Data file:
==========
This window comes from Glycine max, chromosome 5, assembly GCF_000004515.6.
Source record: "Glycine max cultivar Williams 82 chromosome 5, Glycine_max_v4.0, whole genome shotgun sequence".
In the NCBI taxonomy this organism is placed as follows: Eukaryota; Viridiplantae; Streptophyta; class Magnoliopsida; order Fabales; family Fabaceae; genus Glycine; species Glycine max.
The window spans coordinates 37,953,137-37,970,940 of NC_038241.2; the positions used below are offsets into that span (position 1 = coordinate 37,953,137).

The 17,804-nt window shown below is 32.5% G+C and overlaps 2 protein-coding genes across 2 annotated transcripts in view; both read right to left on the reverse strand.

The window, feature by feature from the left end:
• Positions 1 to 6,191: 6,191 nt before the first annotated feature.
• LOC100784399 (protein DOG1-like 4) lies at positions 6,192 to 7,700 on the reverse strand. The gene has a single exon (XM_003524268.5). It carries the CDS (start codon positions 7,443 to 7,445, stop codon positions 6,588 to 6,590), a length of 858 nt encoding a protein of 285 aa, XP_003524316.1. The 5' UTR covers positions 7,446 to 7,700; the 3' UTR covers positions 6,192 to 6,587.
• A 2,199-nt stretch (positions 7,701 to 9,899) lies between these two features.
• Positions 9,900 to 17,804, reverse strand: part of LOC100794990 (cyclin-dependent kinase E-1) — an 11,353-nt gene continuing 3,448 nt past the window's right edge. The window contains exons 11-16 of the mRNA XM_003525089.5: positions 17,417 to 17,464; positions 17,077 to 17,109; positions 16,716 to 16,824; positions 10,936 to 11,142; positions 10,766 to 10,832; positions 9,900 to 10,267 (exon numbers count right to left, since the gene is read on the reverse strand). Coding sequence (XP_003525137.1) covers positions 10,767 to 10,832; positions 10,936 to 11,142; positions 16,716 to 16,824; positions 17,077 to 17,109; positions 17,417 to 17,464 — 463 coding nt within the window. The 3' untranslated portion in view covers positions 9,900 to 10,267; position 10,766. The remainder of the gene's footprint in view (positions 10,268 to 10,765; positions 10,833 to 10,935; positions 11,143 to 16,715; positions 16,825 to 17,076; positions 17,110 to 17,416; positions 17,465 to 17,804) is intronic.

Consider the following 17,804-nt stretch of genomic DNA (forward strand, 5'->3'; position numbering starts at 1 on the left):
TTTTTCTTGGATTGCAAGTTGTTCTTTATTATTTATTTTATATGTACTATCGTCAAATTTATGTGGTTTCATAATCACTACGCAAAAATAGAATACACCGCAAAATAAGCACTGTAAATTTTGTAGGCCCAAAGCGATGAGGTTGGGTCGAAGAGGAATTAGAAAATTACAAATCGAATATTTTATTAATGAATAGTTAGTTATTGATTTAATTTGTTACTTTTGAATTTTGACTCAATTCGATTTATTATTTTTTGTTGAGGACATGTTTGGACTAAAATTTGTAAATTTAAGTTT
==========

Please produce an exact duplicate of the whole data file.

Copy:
This window comes from Glycine max, chromosome 5, assembly GCF_000004515.6.
Source record: "Glycine max cultivar Williams 82 chromosome 5, Glycine_max_v4.0, whole genome shotgun sequence".
In the NCBI taxonomy this organism is placed as follows: Eukaryota; Viridiplantae; Streptophyta; class Magnoliopsida; order Fabales; family Fabaceae; genus Glycine; species Glycine max.
The window spans coordinates 37,953,137-37,970,940 of NC_038241.2; the positions used below are offsets into that span (position 1 = coordinate 37,953,137).

The 17,804-nt window shown below is 32.5% G+C and overlaps 2 protein-coding genes across 2 annotated transcripts in view; both read right to left on the reverse strand.

The window, feature by feature from the left end:
• Positions 1 to 6,191: 6,191 nt before the first annotated feature.
• LOC100784399 (protein DOG1-like 4) lies at positions 6,192 to 7,700 on the reverse strand. The gene has a single exon (XM_003524268.5). It carries the CDS (start codon positions 7,443 to 7,445, stop codon positions 6,588 to 6,590), a length of 858 nt encoding a protein of 285 aa, XP_003524316.1. The 5' UTR covers positions 7,446 to 7,700; the 3' UTR covers positions 6,192 to 6,587.
• A 2,199-nt stretch (positions 7,701 to 9,899) lies between these two features.
• Positions 9,900 to 17,804, reverse strand: part of LOC100794990 (cyclin-dependent kinase E-1) — an 11,353-nt gene continuing 3,448 nt past the window's right edge. The window contains exons 11-16 of the mRNA XM_003525089.5: positions 17,417 to 17,464; positions 17,077 to 17,109; positions 16,716 to 16,824; positions 10,936 to 11,142; positions 10,766 to 10,832; positions 9,900 to 10,267 (exon numbers count right to left, since the gene is read on the reverse strand). Coding sequence (XP_003525137.1) covers positions 10,767 to 10,832; positions 10,936 to 11,142; positions 16,716 to 16,824; positions 17,077 to 17,109; positions 17,417 to 17,464 — 463 coding nt within the window. The 3' untranslated portion in view covers positions 9,900 to 10,267; position 10,766. The remainder of the gene's footprint in view (positions 10,268 to 10,765; positions 10,833 to 10,935; positions 11,143 to 16,715; positions 16,825 to 17,076; positions 17,110 to 17,416; positions 17,465 to 17,804) is intronic.

Consider the following 17,804-nt stretch of genomic DNA (forward strand, 5'->3'; position numbering starts at 1 on the left):
TTTTTCTTGGATTGCAAGTTGTTCTTTATTATTTATTTTATATGTACTATCGTCAAATTTATGTGGTTTCATAATCACTACGCAAAAATAGAATACACCGCAAAATAAGCACTGTAAATTTTGTAGGCCCAAAGCGATGAGGTTGGGTCGAAGAGGAATTAGAAAATTACAAATCGAATATTTTATTAATGAATAGTTAGTTATTGATTTAATTTGTTACTTTTGAATTTTGACTCAATTCGATTTATTATTTTTTGTTGAGGACATGTTTGGACTAAAATTTGTAAATTTAAGTTT